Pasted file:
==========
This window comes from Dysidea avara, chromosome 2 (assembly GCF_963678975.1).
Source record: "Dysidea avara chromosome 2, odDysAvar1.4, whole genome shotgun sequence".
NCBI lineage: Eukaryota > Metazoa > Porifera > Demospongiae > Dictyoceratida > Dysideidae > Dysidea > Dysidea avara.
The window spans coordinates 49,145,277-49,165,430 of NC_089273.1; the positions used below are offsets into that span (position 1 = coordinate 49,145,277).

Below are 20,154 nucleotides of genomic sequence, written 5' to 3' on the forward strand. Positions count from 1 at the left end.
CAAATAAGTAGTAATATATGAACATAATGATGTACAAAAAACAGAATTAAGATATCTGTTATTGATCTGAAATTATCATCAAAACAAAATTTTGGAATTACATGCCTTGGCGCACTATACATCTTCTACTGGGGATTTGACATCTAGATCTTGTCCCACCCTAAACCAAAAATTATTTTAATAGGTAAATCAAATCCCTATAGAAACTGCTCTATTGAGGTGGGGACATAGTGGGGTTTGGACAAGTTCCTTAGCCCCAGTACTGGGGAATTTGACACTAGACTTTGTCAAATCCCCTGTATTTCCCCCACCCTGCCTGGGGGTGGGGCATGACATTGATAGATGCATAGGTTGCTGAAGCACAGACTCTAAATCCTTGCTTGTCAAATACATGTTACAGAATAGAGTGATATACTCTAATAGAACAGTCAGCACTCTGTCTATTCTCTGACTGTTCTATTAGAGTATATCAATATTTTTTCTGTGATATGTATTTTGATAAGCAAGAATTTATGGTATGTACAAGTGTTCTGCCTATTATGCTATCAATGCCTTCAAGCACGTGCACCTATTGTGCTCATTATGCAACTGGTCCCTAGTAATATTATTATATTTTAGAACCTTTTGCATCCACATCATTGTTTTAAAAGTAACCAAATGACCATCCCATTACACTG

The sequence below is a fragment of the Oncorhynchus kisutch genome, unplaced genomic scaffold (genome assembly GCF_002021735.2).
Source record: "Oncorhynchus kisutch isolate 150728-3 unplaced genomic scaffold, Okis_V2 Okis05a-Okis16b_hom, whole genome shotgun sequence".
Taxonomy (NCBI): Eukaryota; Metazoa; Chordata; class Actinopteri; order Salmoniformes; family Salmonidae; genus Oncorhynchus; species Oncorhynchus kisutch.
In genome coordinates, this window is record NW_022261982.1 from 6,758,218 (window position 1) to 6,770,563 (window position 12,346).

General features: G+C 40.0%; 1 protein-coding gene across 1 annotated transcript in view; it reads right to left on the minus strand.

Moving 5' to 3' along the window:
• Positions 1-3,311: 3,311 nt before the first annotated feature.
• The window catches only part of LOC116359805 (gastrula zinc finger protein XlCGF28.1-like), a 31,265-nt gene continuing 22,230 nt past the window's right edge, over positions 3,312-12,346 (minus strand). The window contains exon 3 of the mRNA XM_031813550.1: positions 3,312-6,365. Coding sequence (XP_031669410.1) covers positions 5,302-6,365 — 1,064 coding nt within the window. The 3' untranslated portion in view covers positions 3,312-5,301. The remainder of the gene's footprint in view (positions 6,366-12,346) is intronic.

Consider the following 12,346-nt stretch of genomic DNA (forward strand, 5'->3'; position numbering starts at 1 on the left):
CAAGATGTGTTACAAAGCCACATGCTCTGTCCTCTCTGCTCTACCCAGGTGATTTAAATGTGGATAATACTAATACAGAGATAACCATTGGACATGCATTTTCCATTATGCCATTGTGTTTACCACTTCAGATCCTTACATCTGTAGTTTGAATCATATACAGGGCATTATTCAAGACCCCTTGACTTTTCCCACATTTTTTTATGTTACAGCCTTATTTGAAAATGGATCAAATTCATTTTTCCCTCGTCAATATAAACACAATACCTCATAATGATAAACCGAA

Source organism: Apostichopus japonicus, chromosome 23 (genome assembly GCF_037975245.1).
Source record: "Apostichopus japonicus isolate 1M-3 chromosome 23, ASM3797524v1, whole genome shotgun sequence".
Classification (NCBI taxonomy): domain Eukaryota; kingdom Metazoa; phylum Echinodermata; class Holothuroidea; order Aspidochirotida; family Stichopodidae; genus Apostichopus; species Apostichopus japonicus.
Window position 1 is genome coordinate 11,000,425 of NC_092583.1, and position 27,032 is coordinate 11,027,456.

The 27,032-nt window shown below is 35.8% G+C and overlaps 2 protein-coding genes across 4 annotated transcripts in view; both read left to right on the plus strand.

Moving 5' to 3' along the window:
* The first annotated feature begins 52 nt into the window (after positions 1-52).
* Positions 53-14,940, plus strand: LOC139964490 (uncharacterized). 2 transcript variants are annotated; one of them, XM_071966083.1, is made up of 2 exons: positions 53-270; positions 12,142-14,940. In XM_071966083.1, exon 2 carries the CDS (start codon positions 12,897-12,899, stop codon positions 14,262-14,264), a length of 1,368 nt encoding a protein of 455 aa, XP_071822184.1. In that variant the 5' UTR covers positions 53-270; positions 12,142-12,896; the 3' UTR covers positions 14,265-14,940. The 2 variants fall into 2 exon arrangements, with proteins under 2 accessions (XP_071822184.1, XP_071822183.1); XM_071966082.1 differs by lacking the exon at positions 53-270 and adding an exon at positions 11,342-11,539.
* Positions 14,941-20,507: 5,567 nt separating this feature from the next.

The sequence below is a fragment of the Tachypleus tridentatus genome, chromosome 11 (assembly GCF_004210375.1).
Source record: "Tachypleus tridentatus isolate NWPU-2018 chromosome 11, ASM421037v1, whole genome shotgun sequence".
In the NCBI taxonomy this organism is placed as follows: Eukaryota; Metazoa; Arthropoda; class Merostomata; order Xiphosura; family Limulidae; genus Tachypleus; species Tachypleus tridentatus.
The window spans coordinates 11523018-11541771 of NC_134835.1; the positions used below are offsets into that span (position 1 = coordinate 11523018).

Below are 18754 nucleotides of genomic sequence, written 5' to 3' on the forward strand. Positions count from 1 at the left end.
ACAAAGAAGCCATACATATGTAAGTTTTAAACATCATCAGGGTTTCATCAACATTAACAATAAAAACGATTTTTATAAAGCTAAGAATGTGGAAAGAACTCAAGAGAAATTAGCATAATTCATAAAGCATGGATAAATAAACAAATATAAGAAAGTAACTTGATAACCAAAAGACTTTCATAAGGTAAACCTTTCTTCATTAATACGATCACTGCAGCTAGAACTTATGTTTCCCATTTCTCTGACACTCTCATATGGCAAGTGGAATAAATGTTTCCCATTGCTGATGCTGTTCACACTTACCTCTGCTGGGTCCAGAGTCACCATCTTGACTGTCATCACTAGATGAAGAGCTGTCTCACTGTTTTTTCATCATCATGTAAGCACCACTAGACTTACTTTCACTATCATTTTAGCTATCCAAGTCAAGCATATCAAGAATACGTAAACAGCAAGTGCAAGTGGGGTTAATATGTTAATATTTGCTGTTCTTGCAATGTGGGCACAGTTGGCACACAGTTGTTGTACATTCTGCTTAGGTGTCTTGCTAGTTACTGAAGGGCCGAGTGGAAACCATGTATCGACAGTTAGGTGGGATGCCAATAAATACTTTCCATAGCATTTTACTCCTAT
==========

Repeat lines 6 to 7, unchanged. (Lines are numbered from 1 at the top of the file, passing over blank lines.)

CAAATAAGTAGTAATATATGAACATAATGATGTACAAAAAACAGAATTAAGATATCTGTTATTGATCTGAAATTATCATCAAAACAAAATTTTGGAATTACATGCCTTGGCGCACTATACATCTTCTACTGGGGATTTGACATCTAGATCTTGTCCCACCCTAAACCAAAAATTATTTTAATAGGTAAATCAAATCCCTATAGAAACTGCTCTATTGAGGTGGGGACATAGTGGGGTTTGGACAAGTTCCTTAGCCCCAGTACTGGGGAATTTGACACTAGACTTTGTCAAATCCCCTGTATTTCCCCCACCCTGCCTGGGGGTGGGGCATGACATTGATAGATGCATAGGTTGCTGAAGCACAGACTCTAAATCCTTGCTTGTCAAATACATGTTACAGAATAGAGTGATATACTCTAATAGAACAGTCAGCACTCTGTCTATTCTCTGACTGTTCTATTAGAGTATATCAATATTTTTTCTGTGATATGTATTTTGATAAGCAAGAATTTATGGTATGTACAAGTGTTCTGCCTATTATGCTATCAATGCCTTCAAGCACGTGCACCTATTGTGCTCATTATGCAACTGGTCCCTAGTAATATTATTATATTTTAGAACCTTTTGCATCCACATCATTGTTTTAAAAGTAACCAAATGACCATCCCATTACACTG

The sequence below is a fragment of the Oncorhynchus kisutch genome, unplaced genomic scaffold (genome assembly GCF_002021735.2).